Antibiotics constitute the current standard of care for bacterial pneumonia, and the growing threat of antibiotic resistance is a major public health concern. When defining the dosing regiments of antibiotics used to treat a patient, the physician must take account of the antibiotic' pharmacokinetic and pharmacodynamic characteristics. The relationship between in vivo exposure to the drug and in vitro susceptibility of the bacteria conditions not only the treatment's clinical outcome (i.e., clearance of the infection) but also adverse effects or drug toxicity (44). Thus, the maximum dose of antibiotic that can be administered to a patient may not be enough to totally clear highly resistant bacteria. Our data suggest that the antibacterial efficacy of these antibiotic dose levels can be synergistically enhanced by the effect of flagellin on lung innate immunity.
Taken as a whole, the present results suggest that the selective boosting of innate lung immunity by flagellin improves the therapeutic outcome of antibiotic treatment. In humans, this approach might be a useful generic alternative to the treatment of bacterial pneumonia, thereby reducing the antibiotic dose and regimen as well as the emergence of antibiotic resistance. Moreover, such strategy promotes multitarget inhibition through multiple innate immune effectors that should be more resistant to the development of resistance and may restore some antibacterial activity to antibiotic in the context of antibiotic resistance. Characterization of flagellin's contribution to the lung antibacterial defenses at the molecular and cellular level and the protein's synergy with antibiotics is likely to open up new avenues for the immunotherapy of respiratory tract infections.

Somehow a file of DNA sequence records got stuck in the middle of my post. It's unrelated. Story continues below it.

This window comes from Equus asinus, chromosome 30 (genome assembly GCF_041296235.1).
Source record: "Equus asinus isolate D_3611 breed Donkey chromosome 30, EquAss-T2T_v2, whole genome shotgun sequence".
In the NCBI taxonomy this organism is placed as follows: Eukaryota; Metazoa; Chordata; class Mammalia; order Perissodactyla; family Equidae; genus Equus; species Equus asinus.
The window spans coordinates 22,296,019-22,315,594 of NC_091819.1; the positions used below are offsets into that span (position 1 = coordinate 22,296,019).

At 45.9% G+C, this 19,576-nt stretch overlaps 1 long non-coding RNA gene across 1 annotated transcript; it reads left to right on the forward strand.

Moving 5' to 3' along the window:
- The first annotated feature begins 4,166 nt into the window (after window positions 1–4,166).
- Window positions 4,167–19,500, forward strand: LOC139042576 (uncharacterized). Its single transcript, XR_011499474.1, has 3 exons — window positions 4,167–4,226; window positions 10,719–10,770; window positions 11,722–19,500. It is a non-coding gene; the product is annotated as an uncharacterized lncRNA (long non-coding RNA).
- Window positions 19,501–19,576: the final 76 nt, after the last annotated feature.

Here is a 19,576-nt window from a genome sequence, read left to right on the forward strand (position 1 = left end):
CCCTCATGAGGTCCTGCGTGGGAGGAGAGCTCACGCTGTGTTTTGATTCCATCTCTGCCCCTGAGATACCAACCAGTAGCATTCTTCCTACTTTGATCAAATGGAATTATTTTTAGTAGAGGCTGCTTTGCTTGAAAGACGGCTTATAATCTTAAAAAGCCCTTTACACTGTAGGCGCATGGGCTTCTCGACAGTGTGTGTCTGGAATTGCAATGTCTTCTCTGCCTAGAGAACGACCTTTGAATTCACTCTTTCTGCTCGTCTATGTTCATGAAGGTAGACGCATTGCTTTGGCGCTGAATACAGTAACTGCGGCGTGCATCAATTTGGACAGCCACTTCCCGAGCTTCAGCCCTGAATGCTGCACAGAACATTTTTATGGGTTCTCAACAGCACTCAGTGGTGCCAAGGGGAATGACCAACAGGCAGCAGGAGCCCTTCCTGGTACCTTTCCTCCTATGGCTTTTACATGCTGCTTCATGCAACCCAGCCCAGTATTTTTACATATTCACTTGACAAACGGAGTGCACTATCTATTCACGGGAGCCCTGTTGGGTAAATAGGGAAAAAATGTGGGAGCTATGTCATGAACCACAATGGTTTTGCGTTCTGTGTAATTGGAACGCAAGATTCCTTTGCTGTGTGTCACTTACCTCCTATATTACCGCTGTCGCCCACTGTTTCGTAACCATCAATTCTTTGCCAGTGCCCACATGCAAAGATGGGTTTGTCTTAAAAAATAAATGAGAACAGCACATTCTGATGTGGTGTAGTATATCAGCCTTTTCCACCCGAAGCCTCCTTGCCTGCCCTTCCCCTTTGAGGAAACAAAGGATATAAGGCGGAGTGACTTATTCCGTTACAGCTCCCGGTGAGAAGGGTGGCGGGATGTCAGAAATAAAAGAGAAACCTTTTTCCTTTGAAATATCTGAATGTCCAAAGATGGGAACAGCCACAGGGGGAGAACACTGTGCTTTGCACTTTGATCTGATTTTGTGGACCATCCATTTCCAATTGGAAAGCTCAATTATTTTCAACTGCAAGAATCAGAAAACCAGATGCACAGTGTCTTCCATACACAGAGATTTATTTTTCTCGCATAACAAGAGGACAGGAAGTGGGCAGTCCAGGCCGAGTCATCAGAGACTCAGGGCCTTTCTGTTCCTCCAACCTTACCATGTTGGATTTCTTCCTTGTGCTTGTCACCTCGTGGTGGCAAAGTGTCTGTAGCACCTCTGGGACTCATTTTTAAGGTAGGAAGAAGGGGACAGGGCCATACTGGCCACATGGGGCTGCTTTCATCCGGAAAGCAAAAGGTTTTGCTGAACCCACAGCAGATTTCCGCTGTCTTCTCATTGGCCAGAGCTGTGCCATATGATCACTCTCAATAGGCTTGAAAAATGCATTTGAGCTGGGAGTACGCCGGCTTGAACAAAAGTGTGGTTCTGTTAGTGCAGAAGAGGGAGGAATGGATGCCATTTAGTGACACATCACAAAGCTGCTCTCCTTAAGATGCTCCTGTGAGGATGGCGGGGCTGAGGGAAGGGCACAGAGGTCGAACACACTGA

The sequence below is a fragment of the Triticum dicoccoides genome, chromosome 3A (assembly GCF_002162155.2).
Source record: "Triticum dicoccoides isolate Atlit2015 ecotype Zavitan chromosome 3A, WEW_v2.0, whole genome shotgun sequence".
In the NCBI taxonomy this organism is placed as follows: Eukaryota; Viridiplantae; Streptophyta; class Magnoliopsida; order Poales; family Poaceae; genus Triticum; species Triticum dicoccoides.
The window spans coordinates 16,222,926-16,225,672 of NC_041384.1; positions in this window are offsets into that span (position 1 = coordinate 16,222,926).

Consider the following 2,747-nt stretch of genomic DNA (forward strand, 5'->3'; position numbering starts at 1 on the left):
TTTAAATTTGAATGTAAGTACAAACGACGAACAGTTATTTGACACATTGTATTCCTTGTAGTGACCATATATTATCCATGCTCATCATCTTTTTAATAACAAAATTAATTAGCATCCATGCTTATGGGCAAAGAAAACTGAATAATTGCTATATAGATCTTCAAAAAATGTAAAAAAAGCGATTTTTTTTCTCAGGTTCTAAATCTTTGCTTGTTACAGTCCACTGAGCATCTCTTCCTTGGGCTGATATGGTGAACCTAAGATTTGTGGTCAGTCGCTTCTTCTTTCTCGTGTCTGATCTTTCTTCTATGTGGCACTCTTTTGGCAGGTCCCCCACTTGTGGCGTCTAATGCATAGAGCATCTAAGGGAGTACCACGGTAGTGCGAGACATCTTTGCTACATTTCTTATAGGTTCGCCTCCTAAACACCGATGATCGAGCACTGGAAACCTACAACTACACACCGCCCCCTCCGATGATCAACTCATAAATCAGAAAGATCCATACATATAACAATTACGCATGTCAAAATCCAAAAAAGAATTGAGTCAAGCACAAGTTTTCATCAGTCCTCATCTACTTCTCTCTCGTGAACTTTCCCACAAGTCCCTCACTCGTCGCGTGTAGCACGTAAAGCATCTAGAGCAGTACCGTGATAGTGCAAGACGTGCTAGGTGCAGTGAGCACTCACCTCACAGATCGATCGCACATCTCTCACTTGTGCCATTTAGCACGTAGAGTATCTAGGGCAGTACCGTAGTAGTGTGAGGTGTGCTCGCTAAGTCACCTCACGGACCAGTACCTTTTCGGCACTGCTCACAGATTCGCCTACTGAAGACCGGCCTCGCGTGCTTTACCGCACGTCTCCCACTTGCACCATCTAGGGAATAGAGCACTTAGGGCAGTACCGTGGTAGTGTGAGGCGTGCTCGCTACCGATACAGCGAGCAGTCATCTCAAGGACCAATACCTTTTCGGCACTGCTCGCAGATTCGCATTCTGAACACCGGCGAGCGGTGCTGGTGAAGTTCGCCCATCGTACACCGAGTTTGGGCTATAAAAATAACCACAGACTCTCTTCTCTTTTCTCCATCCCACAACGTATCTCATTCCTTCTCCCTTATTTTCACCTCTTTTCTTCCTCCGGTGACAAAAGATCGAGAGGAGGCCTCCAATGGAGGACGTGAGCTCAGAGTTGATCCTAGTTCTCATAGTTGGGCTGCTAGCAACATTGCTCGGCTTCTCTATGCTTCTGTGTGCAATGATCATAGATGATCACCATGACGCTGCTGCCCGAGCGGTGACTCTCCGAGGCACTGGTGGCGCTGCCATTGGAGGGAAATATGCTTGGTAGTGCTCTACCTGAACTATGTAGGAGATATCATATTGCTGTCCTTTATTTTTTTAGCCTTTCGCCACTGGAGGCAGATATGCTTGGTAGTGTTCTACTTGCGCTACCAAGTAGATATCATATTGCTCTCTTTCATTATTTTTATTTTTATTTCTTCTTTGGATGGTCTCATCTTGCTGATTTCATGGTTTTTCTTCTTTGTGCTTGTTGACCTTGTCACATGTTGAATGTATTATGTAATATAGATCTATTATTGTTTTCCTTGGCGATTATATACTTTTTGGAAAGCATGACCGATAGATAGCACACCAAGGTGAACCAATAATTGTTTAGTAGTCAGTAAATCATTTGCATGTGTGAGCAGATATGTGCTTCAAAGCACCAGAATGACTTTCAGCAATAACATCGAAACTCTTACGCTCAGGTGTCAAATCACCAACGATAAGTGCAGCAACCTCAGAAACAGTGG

All experiments complied with institutional regulations and ethical guidelines (C59-350009, Institut Pasteur de Lille; Protocol Apafis #5164 - 2015121722429127). The protocols were validated by the ethical committee for animal experiments (Comitéd'éthique en expérimentation animale—Nord-Pas-de-Calais CEEA 75).
LM performed all animal, RT-qPCR, and flow cytometry experiments. FC, RP, DC, and CF provided LM with technical assistance. FW analyzed the bacterial species and antibiotic resistance. LM, CC, and J-CS designed experiments and wrote the manuscript. J-CS and CC supervised the experimental work as a whole.
The study was funded by INSERM, Institut Pasteur de Lille, Université de Lille, Inserm-Transfert (grant: CoPoC Innatebiotic R12041ES), and the Era-Net Joint Programming Initiative on Antimicrobial Resistance and the Agence Nationale de la Recherche (grant ANR-15-JAMR-0001-01). LM is a fellow of the Innovation Pharmaceutique et Recherche program.
Conflict of Interest Statement
The authors declare that the research was conducted in the absence of any commercial or financial relationships that could be construed as a potential conflict of interest.
We thank Dr. Aneesh Vijayan for technical assistance in the production and quality control of recombinant proteins. We also thank the BICeL flow cytometry core facility and the animal facility at the Institut Pasteur de Lille for technical assistance.
The Supplementary Material for this article can be found online at: https://www.frontiersin.org/articles/10.3389/fimmu.2019.00723/full#supplementary-material
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Keywords: flagellin, Toll-like receptor 5, antibiotic, resistance, Streptococcus pneumoniae, pneumonia, superinfection
Citation: Matarazzo L, Casilag F, Porte R, Wallet F, Cayet D, Faveeuw C, Carnoy C and Sirard J-C (2019) Therapeutic Synergy Between Antibiotics and Pulmonary Toll-Like Receptor 5 Stimulation in Antibiotic-Sensitive or -Resistant Pneumonia. Front. Immunol. 10:723. doi: 10.3389/fimmu.2019.00723
Received: 30 November 2018; Accepted: 18 March 2019;
Published: 09 April 2019.
Edited by:Cynthia Calzas, Institut National de la Recherche Agronomique (INRA), France
Reviewed by:David Roy, Université de Sherbrooke, Canada
Loic Guillot, Institut National de la Santé et de la Recherche Médicale (INSERM), France
Copyright © 2019 Matarazzo, Casilag, Porte, Wallet, Cayet, Faveeuw, Carnoy and Sirard. This is an open-access article distributed under the terms of the Creative Commons Attribution License (CC BY). The use, distribution or reproduction in other forums is permitted, provided the original author(s) and the copyright owner(s) are credited and that the original publication in this journal is cited, in accordance with accepted academic practice. No use, distribution or reproduction is permitted which does not comply with these terms.
†Present Address: Rémi Porte, Department of Immunology and Inflammation, Humanitas University, Rozzano, Italy